A few years ago, I shared a flat with a beautiful French girl called Celine. Her natural Gallic grace was only outweighed by her almost total inability to get up and go to bed on time. At weekends, she would go out, get to bed at 4 or 5AM, and wake at midday. Repeating this Friday and Saturday nights, she would be in what neurologists call a “persistent vegetative state” – low functioning, dopey, in the office but not in the office. She had, in effect, given herself jet lag over the weekend with her self-disrupted sleep patterns, and paid the price over Monday and Tuesday.
This got me thinking about the science of sleep. It turns out that there is an area of study called “Sleep Hygiene”. The idea is that we can adopt a series of habits, tips and tricks that enable us to sleep less – and better. This helps us to be at our most productive and creative during the day – in essence, sleeping Ninja-style!
I adopted the practices of Sleep Hygiene, and recommend the following Top Five Productivity Ninja Tips:
1. Fix a bedtime and an awakening time. Of course, this is not always possible, but if your time of going to bed varies by +/- two hours, and your time of waking varies by the same, you are giving yourself miniature, irregular, unnecessary bouts of jet lag. I aim to be in bed by 11PM and up by 6AM. Social demands may pull this out of shape, of course, but I find that when I stick to this timing my productivity and creativity the following day are tip-top.
2. Exercise regularly, but not right before bed. The demands of our busy working lives often make us relegate daily exercise to the bottom of the list. In my experience, this is a mistake. I try to cycle for 30 minutes first thing in the morning. I find that, if I skip this for whatever reason, my sleep suffers. Even twenty minutes a day can make the difference.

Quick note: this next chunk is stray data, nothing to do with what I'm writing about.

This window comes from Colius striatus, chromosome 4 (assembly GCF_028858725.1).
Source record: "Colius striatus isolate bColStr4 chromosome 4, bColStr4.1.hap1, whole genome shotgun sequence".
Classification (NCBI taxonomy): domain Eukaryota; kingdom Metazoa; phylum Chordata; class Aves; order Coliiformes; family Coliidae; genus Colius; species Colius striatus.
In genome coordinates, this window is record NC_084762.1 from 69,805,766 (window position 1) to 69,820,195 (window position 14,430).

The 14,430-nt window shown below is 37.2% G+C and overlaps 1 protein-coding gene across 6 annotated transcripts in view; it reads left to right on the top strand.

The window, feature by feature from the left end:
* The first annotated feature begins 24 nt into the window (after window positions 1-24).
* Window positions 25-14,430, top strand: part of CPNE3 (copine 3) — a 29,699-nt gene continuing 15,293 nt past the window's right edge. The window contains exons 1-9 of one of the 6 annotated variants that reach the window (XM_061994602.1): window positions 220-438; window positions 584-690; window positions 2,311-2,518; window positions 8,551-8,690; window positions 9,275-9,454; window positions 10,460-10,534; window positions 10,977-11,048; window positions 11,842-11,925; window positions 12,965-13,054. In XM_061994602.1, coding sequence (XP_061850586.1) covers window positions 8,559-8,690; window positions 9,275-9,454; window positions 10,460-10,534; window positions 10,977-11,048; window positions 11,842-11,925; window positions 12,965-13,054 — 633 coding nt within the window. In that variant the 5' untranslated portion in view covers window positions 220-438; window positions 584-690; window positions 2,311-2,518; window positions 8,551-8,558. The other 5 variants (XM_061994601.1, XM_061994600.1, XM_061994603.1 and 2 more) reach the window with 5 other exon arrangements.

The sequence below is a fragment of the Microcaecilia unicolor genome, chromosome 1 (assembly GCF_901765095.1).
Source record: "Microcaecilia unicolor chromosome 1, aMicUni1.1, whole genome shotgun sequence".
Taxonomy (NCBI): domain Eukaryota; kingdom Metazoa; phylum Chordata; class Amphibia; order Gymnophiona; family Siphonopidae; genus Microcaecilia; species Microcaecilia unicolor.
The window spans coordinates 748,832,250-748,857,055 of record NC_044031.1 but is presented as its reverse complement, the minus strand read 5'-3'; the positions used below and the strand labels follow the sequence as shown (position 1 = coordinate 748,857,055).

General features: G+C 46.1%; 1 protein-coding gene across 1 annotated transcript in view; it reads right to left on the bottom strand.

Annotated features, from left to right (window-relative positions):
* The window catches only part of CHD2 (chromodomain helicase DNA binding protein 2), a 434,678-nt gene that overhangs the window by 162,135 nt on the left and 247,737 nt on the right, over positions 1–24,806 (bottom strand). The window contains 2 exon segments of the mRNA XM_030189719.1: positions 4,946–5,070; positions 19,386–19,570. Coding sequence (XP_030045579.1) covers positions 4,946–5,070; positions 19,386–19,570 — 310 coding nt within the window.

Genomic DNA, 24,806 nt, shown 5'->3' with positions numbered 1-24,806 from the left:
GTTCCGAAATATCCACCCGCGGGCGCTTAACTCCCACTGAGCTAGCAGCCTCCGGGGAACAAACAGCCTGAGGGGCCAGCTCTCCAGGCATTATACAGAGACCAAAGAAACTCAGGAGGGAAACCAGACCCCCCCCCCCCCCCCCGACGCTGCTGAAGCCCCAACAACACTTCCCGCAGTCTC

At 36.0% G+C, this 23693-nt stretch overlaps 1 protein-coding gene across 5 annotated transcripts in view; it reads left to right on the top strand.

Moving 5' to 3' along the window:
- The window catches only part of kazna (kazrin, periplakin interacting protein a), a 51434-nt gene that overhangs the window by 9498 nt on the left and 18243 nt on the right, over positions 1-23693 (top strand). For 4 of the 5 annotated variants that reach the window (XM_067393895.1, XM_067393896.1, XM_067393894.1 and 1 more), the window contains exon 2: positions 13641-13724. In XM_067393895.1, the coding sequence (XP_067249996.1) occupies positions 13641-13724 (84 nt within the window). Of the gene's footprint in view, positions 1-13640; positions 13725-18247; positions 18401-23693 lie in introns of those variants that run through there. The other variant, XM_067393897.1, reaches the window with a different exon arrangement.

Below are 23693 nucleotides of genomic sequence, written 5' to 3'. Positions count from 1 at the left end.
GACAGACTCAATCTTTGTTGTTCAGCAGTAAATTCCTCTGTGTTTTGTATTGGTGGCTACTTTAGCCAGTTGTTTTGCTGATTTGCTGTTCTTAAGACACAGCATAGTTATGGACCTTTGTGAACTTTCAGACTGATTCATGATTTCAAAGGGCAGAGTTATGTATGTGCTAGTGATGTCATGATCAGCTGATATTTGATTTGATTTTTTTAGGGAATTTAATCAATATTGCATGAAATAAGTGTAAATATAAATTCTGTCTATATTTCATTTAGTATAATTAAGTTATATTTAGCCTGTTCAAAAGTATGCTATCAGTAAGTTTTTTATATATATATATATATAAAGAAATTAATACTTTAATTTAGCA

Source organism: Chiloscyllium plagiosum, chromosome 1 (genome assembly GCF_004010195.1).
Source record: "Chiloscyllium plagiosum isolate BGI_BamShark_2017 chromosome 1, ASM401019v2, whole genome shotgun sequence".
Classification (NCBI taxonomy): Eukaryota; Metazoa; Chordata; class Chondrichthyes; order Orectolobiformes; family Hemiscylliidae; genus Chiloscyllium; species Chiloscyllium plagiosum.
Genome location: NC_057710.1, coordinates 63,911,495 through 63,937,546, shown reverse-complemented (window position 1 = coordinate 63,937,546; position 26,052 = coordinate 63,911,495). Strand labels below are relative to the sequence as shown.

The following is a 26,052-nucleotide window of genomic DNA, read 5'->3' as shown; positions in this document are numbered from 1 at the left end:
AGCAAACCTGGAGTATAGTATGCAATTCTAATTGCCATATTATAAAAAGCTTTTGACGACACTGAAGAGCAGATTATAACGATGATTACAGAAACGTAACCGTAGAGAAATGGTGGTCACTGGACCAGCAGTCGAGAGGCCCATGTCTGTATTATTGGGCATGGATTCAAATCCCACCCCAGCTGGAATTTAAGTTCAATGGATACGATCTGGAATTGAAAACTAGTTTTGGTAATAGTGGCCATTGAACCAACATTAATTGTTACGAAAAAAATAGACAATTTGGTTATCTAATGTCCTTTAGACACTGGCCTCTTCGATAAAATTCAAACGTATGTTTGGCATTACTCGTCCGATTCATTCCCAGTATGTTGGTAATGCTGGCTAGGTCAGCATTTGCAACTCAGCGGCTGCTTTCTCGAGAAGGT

3. Don’t take your worries to bed. Some people like to mull things over – solo or with a partner – in the evening. I find that this generates “repetitive loop” type thinking that blocks sleep. Much as I rarely work after 6PM, I rarely give thought to “worry” matters after that time. Thus my head hits the pillow empty, rather than full of fret.
4. Reserve the bed for sleep and sex. Some people like to eat, watch TV and do a range of strange things in bed. I believe the body like clearer messages. Sleep and sex. Reading, perhaps, before sleep. By the way, television in the bedroom is an absolutely terrible idea.
5. Establish a pre-sleep ritual. Again, this is not always possible, but twenty minutes reading before bed, a hot drink, or whatever, signals to the body that sleep is imminent.
We spend a third of our lives asleep. We can use that time or abuse it. Sleep Hygiene is a neat way of minimising the stress and difficulty associated with the nocturnal hours. If we use those hours well, we can ensure that we maximise the impact of our daylight hours.